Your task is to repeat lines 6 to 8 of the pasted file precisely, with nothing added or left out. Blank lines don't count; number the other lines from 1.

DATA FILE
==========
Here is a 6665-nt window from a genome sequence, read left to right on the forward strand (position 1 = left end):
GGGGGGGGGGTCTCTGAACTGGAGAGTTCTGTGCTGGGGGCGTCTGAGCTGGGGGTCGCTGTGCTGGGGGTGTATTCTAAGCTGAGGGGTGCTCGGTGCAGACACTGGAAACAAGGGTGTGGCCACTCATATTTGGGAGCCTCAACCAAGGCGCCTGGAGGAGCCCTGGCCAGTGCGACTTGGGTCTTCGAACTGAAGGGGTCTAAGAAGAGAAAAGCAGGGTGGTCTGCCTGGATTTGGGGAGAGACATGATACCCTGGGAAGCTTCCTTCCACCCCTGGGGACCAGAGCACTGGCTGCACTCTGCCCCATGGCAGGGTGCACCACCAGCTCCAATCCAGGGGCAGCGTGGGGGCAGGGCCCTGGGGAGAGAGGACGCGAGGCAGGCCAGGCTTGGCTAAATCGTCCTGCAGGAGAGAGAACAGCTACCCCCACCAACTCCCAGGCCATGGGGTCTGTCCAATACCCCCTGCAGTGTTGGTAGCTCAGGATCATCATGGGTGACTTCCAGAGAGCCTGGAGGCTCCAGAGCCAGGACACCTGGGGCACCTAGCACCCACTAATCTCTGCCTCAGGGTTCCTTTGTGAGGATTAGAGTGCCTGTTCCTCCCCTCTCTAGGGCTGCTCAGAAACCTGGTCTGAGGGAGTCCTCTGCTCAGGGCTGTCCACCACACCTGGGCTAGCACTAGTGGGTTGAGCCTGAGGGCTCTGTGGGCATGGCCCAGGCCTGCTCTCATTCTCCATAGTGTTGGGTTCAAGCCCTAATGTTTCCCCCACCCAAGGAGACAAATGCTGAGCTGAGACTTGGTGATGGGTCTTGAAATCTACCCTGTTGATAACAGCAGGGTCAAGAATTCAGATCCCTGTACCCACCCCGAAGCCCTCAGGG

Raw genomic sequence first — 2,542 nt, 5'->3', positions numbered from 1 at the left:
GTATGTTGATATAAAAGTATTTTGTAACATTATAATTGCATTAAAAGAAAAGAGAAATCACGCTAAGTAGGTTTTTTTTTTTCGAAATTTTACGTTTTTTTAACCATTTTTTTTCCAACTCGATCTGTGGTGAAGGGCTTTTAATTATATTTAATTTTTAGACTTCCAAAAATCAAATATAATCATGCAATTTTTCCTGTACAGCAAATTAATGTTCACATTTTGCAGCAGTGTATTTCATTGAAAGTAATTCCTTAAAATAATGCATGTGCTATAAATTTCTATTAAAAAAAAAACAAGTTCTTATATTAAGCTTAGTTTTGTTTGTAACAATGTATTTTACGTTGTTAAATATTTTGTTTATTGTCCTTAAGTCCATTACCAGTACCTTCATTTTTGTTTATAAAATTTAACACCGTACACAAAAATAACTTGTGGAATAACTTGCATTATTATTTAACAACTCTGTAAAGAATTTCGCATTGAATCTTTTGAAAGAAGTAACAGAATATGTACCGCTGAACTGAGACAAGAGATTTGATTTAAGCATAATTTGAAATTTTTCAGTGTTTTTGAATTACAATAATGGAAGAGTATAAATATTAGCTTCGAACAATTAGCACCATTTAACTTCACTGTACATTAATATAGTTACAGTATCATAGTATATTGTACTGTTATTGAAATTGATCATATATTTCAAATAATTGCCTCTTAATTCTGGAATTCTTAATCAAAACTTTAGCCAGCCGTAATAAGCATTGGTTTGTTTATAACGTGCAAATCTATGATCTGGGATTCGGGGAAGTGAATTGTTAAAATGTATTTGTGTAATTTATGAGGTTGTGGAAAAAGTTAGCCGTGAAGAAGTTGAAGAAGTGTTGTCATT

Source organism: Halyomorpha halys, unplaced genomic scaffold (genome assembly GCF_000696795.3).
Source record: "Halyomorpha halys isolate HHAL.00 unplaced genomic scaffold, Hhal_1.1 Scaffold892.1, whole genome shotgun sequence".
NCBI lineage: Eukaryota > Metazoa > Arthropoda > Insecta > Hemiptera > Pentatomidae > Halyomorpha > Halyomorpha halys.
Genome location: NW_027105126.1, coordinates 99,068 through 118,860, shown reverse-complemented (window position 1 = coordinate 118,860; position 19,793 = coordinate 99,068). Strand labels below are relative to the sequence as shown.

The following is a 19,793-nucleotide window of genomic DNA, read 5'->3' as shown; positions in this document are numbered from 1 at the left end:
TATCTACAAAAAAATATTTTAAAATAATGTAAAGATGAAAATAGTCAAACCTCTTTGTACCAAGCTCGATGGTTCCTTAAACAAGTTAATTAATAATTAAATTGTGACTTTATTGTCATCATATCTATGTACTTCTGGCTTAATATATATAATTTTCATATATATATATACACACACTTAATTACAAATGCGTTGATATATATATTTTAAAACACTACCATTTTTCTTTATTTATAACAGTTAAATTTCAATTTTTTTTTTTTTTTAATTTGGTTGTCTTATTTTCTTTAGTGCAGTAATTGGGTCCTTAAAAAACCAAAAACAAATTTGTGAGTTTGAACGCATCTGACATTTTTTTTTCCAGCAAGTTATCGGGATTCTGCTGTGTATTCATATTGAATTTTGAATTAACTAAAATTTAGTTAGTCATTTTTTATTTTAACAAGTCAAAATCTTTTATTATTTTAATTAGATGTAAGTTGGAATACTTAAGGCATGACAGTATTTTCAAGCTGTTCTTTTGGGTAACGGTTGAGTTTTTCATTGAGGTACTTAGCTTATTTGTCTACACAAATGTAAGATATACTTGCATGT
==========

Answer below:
Source record: "Halyomorpha halys isolate HHAL.00 unplaced genomic scaffold, Hhal_1.1 Scaffold892.1, whole genome shotgun sequence".
NCBI lineage: Eukaryota > Metazoa > Arthropoda > Insecta > Hemiptera > Pentatomidae > Halyomorpha > Halyomorpha halys.
Genome location: NW_027105126.1, coordinates 99,068 through 118,860, shown reverse-complemented (window position 1 = coordinate 118,860; position 19,793 = coordinate 99,068). Strand labels below are relative to the sequence as shown.